In a Canadian city, sitting at the end of my hotel bed, I was watching BBC. To put my mood into context, allow me to explain how I often experience Canada. Having grown up in Michigan, going into Canada isn’t a very foreign experience. Because the trip is so short for us, aside from having to sit in traffic at the border, there is very little difference between the nearby Canadian cities and the Michigan ones. There is, however, a difference. It is slight, and very difficult to describe. I think what is at the bottom of this difference is that because it is so close to the United States, and the amenities are comparable you don’t really treat Canada the same as you would other foreign countries. Thus whenever something is slightly different, you often apply the same expectations/critiques that you would had the same happened to you in the United States.
Thus, I was watching BBC alert to slight differences, when a report came up about employment in England. As I sat there multitasking between watching tv and playing a game on my iPad, I overheard the reporter say that the oldest working woman in England was 95 years old. Instantly my ears perked up. 95 YEARS OLD?!! Who was this woman? Why was she still working? What did she do? Where was the state to stop her from working at such an old age? She couldn’t possibly still be competent in whatever capacity she was serving. This was far too old an age to be useful to society.
Unfortunately, all of these thoughts raced through my head. I was personally offended that this older woman was still working. I was even conflicted between feeling this anger towards the society that she lived in that MUST have been pressuring her to work or didn’t provide adequate support so she had to continue to work for financial reasons and the woman herself. I mean, how dare she work at that age and force others to pick up the slack for her inability to keep up with the rest. I listened to the reporter intently, completely ignoring game and buzzing phone nearby. This woman, it turns out, was a Drivers Ed Instructor and she was quite spirited. She had never gotten a ticket and had never been in an accident. As she spoke while being interviewed I couldn’t help but notice that she didn’t seem to look as old as I expected. She most definitely had her wits about her, having no trouble giving the reporter commands as he took a driving class with her.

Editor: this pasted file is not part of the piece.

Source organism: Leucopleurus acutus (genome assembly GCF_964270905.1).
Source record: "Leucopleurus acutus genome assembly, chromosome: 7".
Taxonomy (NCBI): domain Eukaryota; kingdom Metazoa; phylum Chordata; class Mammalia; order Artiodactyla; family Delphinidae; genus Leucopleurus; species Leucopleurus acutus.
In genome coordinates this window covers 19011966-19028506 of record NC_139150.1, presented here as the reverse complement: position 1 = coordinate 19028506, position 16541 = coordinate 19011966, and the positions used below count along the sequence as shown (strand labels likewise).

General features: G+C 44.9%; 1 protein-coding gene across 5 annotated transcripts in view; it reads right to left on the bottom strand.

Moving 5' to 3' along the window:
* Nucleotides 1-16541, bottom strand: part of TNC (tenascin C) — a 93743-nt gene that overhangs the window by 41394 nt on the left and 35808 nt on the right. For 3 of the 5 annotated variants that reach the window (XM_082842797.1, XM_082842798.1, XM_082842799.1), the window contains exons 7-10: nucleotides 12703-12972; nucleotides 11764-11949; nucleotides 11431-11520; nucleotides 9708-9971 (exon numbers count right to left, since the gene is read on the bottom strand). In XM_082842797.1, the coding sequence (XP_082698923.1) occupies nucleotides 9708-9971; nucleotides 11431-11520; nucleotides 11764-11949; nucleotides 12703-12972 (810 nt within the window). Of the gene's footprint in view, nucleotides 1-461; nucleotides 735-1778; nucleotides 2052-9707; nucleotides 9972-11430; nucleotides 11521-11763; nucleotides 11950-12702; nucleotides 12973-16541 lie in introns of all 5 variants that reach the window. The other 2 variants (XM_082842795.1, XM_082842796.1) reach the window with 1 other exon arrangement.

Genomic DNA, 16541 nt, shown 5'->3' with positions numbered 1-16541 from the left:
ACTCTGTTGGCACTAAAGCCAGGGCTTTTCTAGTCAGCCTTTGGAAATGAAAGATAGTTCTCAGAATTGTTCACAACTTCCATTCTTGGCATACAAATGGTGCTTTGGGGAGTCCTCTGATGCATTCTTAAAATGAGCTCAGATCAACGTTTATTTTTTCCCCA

I instantly became aware of my prejudice. I had automatically assumed that this woman couldn’t possibly have been doing this because she wanted, or that she was being coerced by the powers that be, when in reality, she was still quite capable and willing to do this job. By the end of the interview I was convinced that her youthful spirit and chipper demeanor were probably a result of having maintained this level of independence. While I do believe that over time there are certain limitations that humans encounter, be they health related or circumstantial, overall, I do not think it’s a bad idea for people to continue to work in some capacity. I’ve met retirees who seem bored and uninspired by the world around them. I’ve also met some that seem to have an ever-growing fire of curiosity inside of them. If the difference between the two happens to be that one group has continued to participate in the society around them while the other one has moved into a type of retirement that closes their world to a limited one, then I choose to be a part of the first. We often treat older people as fragile when we should look at them as valuable resources. You want to know what life has in store, talk to someone who has lived it. Ultimately, only time will tell if I will have the fortune to be capable of being as active as that 95-year-old woman. I sure do hope that I do. And to her, well I say, you go girl. I hope she continues to break the boundaries and shows people that arbitrarily assigning an age at which work should cease should not be a widely employed practice.